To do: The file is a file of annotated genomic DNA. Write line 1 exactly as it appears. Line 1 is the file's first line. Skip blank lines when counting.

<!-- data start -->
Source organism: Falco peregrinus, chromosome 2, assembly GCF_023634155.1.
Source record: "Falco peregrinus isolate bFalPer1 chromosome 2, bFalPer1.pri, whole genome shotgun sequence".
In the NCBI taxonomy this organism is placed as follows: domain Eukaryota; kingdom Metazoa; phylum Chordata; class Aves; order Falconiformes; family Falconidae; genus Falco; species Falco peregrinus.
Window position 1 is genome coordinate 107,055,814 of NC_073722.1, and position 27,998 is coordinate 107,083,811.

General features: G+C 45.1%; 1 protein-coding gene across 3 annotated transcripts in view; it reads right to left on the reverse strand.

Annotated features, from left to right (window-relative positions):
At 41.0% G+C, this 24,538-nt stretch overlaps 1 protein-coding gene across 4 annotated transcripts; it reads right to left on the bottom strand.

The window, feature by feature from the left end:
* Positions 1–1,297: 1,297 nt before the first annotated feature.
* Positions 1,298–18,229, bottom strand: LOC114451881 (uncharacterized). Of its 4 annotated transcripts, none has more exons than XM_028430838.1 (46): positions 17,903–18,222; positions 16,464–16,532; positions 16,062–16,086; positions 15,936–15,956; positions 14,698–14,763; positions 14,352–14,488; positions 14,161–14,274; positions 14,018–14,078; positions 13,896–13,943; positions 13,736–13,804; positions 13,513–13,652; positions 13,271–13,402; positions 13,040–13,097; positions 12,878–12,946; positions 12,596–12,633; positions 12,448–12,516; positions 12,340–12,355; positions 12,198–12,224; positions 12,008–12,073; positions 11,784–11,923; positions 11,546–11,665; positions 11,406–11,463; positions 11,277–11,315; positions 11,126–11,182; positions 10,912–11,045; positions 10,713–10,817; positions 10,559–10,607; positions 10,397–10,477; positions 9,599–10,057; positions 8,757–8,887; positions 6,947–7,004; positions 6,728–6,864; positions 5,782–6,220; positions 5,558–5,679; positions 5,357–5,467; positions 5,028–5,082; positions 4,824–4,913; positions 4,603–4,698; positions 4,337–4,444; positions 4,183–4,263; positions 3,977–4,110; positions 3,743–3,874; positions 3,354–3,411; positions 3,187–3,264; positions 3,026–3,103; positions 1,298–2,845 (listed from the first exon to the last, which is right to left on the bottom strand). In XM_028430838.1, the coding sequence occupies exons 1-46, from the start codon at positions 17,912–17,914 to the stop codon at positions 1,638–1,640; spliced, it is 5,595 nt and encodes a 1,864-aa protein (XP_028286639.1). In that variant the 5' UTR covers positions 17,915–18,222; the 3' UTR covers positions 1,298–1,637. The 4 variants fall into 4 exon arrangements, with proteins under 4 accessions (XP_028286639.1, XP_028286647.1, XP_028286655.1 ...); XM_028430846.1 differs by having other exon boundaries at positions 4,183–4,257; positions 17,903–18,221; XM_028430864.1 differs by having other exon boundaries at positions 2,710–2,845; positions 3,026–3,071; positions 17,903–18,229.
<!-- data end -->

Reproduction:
Source organism: Falco peregrinus, chromosome 2, assembly GCF_023634155.1.